Gov. Michelle Lujan unveiled a water action plan at the State Capitol Tuesday with the goal of ensuring New Mexicans will have access to clean water for the next five decades.
As one of the driest states in the west, New Mexico is no stranger to drought. Almost three-fourths of the state is currently experiencing severe to exceptional drought conditions. In 50 years, water experts predict the state will have 25% less water to use.
The Lujan Grisham administration — with the help of leading scientists, hydrologists, geologists and researchers — created a 50-Year Water Action Plan to safeguard the state’s water for future generations.
“New Mexicans throughout the state need to take actions now to ensure we can have resilient water supplies in the future,” Lujan Grisham said. “The 50-Year Water Action Plan elements are guided by science and innovation to ensure that our diverse communities and economies will continue to thrive.”
Taking into consideration vital input from nations, tribes, pueblos, acequias, farmers and other stakeholders, the 50-Year Water Action Plan focuses on expanding water conservation in cities and on farms, developing new water supplies and enhancing water quality protections.
“Thanks to the governor for prioritizing water issues through the 50-Year Water Action Plan and developing a proactive plan for helping New Mexicans respond to the challenges of climate change. By working with partners at the federal level, the state will be able to protect its water resources for generations to come,” U.S. Rep. Melanie Stansbury said.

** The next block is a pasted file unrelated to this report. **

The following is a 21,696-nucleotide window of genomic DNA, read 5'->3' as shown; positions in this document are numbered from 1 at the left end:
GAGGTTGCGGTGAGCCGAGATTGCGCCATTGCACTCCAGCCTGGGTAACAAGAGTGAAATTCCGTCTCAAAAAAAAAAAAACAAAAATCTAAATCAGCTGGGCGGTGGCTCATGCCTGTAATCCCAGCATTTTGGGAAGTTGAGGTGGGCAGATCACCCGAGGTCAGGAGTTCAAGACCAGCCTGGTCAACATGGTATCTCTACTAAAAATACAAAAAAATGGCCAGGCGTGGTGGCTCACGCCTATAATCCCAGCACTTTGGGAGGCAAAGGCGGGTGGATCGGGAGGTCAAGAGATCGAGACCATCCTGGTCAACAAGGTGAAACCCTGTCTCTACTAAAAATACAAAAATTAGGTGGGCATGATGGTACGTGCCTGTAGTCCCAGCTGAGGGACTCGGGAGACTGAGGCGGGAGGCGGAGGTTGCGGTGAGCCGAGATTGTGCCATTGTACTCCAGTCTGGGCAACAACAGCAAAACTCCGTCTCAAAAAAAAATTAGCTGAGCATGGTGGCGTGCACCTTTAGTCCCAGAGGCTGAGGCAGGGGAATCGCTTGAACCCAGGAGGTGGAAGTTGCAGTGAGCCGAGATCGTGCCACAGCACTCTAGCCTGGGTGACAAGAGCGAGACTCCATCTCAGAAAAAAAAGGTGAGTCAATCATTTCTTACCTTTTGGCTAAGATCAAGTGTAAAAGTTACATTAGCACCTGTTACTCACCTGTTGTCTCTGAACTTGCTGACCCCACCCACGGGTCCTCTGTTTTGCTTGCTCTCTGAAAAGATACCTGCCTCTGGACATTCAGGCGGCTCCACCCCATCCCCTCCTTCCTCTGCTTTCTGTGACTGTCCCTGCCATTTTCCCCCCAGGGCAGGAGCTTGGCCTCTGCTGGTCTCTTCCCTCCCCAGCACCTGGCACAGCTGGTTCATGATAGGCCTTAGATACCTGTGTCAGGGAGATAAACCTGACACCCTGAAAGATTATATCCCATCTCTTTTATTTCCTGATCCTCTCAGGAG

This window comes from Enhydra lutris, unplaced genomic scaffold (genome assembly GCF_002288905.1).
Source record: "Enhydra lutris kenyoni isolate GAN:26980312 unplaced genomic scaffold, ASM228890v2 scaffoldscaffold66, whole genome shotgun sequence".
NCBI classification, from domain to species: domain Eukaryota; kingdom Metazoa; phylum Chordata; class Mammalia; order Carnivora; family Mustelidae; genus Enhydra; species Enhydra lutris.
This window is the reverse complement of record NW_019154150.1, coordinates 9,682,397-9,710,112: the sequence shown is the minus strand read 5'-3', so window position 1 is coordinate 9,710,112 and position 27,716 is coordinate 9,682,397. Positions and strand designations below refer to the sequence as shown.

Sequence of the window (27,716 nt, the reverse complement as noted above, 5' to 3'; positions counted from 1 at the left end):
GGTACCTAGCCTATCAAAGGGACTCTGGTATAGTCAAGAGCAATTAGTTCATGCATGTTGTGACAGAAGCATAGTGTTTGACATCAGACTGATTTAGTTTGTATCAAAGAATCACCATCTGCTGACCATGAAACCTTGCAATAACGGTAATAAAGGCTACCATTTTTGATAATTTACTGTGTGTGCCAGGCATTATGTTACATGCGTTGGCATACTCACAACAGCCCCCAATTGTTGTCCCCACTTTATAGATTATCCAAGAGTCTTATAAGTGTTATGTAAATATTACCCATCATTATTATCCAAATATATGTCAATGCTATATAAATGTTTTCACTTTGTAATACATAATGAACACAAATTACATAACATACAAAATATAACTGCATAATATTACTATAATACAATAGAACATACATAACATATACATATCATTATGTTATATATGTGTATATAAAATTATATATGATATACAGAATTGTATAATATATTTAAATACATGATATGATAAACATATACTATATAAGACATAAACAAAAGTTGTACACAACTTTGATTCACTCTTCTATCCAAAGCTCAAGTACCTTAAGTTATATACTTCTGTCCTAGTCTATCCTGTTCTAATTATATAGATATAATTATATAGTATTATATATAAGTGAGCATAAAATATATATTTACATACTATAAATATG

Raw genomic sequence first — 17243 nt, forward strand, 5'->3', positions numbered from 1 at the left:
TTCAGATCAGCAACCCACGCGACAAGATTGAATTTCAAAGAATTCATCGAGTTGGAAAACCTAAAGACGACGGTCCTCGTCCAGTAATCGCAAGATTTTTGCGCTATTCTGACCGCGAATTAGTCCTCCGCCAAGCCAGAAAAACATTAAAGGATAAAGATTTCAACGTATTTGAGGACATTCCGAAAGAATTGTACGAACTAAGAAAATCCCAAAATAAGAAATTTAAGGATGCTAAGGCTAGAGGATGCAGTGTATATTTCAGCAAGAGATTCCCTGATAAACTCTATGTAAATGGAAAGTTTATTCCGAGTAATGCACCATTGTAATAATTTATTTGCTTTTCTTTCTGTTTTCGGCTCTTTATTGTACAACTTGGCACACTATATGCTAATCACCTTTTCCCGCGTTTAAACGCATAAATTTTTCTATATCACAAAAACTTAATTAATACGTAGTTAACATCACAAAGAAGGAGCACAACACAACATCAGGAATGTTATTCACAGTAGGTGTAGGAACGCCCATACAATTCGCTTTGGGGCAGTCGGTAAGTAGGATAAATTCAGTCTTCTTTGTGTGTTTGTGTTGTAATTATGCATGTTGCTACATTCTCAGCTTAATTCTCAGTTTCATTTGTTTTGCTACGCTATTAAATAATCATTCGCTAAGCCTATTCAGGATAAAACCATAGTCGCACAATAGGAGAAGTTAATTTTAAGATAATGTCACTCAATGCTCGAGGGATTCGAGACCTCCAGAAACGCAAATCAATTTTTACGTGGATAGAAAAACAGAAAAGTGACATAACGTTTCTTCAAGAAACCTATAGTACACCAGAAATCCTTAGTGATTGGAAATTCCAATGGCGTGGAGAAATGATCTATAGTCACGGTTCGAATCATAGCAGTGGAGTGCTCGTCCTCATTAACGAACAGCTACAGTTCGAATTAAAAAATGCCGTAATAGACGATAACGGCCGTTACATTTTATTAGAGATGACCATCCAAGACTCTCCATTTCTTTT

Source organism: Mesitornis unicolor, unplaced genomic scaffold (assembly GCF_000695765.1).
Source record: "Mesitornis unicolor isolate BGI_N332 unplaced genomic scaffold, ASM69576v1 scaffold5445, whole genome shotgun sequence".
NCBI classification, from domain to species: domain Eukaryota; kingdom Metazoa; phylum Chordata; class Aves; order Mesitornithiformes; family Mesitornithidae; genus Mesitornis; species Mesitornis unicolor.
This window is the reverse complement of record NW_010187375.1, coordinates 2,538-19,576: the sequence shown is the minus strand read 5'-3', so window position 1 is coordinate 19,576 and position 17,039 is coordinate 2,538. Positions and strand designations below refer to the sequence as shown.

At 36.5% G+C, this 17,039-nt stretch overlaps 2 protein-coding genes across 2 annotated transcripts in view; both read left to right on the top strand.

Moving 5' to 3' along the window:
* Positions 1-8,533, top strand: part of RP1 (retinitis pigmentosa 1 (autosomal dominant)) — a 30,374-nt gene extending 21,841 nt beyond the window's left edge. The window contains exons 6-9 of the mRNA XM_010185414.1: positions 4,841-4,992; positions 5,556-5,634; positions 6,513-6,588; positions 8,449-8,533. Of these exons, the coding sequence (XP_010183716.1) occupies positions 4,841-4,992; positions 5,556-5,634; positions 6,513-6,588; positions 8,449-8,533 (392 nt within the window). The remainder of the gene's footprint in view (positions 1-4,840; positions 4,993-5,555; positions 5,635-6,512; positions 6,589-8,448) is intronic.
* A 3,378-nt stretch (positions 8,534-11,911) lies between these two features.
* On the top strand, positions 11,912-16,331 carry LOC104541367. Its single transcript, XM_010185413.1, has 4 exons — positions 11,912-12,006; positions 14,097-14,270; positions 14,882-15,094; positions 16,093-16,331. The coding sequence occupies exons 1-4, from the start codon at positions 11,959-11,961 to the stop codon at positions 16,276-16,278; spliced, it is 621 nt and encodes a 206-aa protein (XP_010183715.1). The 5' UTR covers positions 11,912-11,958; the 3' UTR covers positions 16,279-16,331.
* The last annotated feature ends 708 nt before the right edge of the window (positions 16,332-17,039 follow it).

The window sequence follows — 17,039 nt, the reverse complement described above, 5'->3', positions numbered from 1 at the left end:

Key provisions of the 50-Year Water Plan include:
- A water education campaign to reduce community water consumption by 10%.
- Expanding water conservation by incentivizing modern irrigation technology to reduce agricultural water use by 20%.
- Deploying cutting-edge technology to complete a statewide water loss inventory.
- Creating billions of gallons of new water for use for clean energy manufacturing via the Strategic Water Supply.
- A new surface water discharge permitting program to keep rivers, streams, and lakes clean.
- Investing in reforesting and managing forests to protect water supplies and reduce the threat of wildfires.
“The governor’s 50-Year Water Action Plan builds upon existing work at NMED and other agencies to prioritize actions that will increase water conservation, develop new sources of supply and strengthen water quality and watershed protections,” Environment Secretary James Kenney said.